Appearing in this issue of the Journal of Physical Oceanography are three papers that present new observations of a distinct, narrow band, and diurnally varying signal in temperature records obtained in the low Richardson number shear flow above the core of the equatorial undercurrent. Moored data suggest that the intrinsic frequency of the signal is near the local buoyancy frequency, while towed data indicate that the horizontal wavelength in the zonal direction is 150–250 m. Coincident microstructure profiling shows that this signal is associated with bursts of turbulent mixing, it seems that this narrowband signal represents the signature of instabilities that ultimately cause the turbulence observed in the equatorial thermocline. Common problems in interpreting the physics behind the signature are discussed here.

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J. N. Moum, D. R. Caldwell, J. D. Nash, and G. D. Gunderson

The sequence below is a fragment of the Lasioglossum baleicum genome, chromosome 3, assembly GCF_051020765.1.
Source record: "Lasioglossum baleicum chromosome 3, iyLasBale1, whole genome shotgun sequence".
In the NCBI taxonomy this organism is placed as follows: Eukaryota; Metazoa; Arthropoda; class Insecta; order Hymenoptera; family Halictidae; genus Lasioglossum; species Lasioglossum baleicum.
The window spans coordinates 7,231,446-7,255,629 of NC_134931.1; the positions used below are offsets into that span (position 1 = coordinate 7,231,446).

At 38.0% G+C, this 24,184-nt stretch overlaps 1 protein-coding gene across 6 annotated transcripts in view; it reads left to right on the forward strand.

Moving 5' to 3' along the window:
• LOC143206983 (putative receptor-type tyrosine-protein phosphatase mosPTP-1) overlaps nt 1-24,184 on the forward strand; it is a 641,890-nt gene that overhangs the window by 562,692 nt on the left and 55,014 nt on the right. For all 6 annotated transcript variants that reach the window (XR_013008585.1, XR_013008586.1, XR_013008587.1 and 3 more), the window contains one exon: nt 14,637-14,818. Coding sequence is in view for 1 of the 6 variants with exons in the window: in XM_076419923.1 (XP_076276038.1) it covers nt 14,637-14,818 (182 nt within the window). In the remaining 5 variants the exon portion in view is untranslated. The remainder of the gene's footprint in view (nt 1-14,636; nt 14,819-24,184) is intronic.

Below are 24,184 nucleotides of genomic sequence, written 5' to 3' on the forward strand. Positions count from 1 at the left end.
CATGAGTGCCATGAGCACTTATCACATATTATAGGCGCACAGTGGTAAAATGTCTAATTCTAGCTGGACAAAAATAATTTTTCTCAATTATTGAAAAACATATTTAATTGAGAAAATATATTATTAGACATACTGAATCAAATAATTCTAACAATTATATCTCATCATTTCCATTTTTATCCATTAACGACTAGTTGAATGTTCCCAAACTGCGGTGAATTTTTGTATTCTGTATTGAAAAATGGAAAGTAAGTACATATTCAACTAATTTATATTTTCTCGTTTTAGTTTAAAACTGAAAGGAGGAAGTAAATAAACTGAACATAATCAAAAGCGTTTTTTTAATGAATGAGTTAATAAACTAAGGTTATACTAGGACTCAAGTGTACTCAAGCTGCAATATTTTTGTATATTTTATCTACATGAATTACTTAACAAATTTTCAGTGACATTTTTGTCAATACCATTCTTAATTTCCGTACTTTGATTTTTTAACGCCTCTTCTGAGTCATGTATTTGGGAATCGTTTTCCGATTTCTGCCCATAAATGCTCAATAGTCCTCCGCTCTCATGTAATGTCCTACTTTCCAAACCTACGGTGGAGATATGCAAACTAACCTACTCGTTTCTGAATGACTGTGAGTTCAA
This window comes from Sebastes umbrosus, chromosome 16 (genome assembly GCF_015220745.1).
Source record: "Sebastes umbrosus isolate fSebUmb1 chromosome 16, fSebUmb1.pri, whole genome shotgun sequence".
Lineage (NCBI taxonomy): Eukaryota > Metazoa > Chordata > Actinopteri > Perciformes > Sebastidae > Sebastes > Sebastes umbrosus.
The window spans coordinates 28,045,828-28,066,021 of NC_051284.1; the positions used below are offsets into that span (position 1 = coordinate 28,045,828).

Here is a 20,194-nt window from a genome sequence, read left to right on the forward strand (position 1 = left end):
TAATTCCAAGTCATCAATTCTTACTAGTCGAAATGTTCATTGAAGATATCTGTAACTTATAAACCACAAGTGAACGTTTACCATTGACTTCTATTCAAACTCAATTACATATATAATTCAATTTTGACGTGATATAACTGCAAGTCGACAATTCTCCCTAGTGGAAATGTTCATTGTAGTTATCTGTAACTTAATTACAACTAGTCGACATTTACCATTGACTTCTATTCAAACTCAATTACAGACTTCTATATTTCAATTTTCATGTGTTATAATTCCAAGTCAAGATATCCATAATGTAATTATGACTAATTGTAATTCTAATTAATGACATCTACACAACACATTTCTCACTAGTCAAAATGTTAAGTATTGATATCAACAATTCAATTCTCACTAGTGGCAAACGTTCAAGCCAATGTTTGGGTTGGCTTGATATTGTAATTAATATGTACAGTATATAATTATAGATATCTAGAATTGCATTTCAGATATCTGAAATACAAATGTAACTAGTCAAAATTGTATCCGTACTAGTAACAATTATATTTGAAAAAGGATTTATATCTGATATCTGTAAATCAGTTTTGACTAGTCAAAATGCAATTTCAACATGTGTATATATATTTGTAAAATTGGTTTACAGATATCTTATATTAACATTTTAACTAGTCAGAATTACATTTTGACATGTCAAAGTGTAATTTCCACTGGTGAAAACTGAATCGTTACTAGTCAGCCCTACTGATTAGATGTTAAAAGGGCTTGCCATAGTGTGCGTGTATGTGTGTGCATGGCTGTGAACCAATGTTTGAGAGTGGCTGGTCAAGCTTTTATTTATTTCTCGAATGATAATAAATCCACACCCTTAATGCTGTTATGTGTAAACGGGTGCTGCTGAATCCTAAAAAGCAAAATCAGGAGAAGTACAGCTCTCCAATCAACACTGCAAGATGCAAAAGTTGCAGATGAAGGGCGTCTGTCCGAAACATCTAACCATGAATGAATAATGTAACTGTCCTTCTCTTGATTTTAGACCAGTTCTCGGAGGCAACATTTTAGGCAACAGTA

Abstract

Observations of mixing over the continental slope using a towed body reveal a great lateral extent (several kilometers) of continuously turbulent fluid within a few hundred meters of the boundary at depth 1600 m. The largest turbulent dissipation rates were observed over a 5 km horizontal region near a slope critical to the M 2 internal tide. Over a submarine landslide perpendicular to the continental slope, enhanced mixing extended at least 600 m above the boundary, increasing toward the bottom. The resulting vertical divergence of the heat flux near the bottom implies that fluid there must be replenished.